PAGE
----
Links I liked…

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  • I attended the “Thinking Big about Learning” event at Stanford last month. I would strongly recommend watching the talks by Doorley on the future of the university and Wojcicki on student-driven learning using media. If you’ve never heard Carol Dweck before then watch her video, but if you have then skip it – it’s the same flipping thing she’s been saying for 15 years. But the concept of a growth mindset is important enough to give her a free-pass to everything for life! Carl Wieman’s talk was also great.
  • My @Powerfm987 interview on the Child Gauge 2015 where we spoke about education, reading by age 10, school fees and inequality, teacher training, priorities and whether or not government is working with researchers in education (short answer: yes, but probably not enough).
  • Last year Nobel Prize-winning economist Angus Deaton gave a lecture at LSE “A Menagerie of Lines: How to Decide Who is Poor?
  • Megan Beckett‘s beautiful concept maps showing how “Life and Living” concepts fit together across the Grade 4-9 science curriculum.
  • Corruption Watch releases report on money mismanagement in South African schools. Sigh.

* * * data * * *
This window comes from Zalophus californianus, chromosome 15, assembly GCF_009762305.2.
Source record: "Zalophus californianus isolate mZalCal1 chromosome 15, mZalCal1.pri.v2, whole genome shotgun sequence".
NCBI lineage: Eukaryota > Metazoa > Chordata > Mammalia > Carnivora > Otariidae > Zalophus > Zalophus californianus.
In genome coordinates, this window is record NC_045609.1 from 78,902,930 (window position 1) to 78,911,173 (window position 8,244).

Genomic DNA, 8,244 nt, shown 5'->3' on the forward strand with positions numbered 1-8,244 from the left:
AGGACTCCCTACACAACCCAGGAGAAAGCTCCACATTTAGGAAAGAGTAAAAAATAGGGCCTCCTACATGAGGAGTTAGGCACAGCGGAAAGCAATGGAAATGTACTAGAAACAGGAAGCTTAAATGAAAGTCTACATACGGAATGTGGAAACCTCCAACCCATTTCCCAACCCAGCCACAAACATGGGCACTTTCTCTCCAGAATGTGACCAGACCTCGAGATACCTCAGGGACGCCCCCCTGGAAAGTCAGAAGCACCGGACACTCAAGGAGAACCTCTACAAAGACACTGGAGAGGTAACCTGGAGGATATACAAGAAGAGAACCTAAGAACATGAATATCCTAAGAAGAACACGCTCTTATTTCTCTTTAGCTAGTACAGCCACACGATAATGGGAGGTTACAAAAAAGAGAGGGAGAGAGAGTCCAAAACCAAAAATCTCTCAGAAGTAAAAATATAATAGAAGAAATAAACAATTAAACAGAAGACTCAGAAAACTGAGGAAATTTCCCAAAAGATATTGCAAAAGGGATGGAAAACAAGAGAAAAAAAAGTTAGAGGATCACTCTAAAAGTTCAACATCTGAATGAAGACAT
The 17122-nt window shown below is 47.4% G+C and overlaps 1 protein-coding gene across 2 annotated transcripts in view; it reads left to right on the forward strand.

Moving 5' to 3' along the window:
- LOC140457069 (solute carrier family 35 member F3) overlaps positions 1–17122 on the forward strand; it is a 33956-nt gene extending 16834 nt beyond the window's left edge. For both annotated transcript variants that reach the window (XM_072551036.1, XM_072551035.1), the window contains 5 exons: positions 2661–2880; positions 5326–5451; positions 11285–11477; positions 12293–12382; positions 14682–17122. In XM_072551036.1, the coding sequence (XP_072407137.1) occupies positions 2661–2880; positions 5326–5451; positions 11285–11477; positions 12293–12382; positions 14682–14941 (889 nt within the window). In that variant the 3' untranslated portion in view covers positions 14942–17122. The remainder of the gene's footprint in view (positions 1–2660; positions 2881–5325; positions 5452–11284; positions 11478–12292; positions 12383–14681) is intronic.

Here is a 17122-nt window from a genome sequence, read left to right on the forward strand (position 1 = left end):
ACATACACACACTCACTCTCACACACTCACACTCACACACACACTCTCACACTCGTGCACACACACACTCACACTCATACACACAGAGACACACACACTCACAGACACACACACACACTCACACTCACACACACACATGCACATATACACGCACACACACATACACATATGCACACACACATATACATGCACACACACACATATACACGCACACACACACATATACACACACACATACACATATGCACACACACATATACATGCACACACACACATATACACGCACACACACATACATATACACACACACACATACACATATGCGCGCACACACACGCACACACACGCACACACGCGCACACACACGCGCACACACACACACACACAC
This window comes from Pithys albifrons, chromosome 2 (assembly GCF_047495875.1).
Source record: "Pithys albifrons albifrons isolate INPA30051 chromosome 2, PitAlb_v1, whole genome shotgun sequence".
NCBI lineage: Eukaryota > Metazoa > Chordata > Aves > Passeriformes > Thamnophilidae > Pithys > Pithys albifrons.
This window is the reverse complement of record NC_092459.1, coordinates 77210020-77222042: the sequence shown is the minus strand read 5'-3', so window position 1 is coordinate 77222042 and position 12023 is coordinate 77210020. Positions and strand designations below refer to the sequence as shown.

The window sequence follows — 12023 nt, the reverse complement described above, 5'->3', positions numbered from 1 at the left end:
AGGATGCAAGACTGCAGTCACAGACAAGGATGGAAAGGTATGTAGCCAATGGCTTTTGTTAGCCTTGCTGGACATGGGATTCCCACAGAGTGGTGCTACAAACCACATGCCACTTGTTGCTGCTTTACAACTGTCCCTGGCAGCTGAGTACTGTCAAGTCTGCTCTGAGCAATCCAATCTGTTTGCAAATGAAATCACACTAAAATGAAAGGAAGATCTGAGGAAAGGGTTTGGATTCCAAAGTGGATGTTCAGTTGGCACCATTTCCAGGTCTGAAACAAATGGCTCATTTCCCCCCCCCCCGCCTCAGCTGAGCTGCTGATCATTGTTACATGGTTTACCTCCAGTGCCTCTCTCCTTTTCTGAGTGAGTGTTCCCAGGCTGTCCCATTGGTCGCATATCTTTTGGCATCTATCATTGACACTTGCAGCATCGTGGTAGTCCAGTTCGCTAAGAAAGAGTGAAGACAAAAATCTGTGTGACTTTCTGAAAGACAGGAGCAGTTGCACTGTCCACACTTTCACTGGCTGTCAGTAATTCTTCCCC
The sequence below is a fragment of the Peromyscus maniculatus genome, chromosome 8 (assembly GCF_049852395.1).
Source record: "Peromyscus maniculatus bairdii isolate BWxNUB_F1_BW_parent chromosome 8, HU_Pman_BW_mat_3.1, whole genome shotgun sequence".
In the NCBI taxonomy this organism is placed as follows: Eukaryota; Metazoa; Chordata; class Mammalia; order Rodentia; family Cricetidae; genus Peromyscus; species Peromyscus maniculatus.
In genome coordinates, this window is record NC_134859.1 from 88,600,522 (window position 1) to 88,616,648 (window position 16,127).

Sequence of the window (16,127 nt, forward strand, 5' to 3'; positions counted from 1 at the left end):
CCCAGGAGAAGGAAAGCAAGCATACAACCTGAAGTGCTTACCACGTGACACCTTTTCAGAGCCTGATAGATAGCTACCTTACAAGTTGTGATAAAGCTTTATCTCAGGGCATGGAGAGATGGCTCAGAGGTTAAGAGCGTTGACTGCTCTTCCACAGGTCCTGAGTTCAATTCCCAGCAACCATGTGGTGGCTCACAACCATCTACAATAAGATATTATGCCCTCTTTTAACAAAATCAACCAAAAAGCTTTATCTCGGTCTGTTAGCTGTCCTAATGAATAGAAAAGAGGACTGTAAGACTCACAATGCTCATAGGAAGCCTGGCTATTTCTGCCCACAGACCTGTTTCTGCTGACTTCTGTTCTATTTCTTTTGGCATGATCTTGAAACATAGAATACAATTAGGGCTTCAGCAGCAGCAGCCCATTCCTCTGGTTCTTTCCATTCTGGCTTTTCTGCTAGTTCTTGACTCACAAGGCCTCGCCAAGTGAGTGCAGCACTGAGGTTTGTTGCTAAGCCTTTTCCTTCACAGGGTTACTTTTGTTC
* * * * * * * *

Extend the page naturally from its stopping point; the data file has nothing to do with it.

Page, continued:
• How much inequality is reduced by progressive taxation and government spending in SA?” – useful to get some stats on the table! the gist of it
    • “Through progressive taxation and pro-poor social spending, the SA fiscal system reduces income inequality significantly. The extent of this reduction is larger than in twelve comparable middle-income countries measured similarly. Nevertheless, ‘final’ income (i.e. income after major taxes, government transfers and spending) remains more unequal than in comparator countries. While the fiscal system has an important role to play in reducing inequality, interventions to improve the distribution of wages, salaries and capital income are needed”
  • I came across an important SA company, Advantage Learn which offers teaching videos for Grade 10, 11 and 12 in maths, science and NBTs. I know James and Crispian personally and have some friends that were taught by Trish and rave about her teaching. Looking forward to exploring this further in December…
  • MIT PHD student Dan De Kadt has a new paper on service delivery and voting behaviour, finding the opposite of what one would expect: “Studying southern African democracies, where infrastructural investment in basic services has expanded widely but not universally, we find a surprising answer to this question: Voters who receive services are less likely to support the incumbent.” (It’s a pretty small world in SA – Dan and his team at Glenwood were our main debate rivals in high school!)
  • Some links from Mike Youngblood who taught one of the courses I took at Stanford.

“Here’s a few quick resources for you. Some are coming from more of a design perspective, others from more of an anthropological perspective – but they’re all talking about the intersection between the two.

  • Fulton Suri, Jane. “Poetic Observation: What Designers Make of What They See” in Design Anthropology (Springer, 2011) pages 16-32.
  • Salvador, Tony et al. “Design Ethnography” in Design Management Journal (Fall 1999) pp 35-41.

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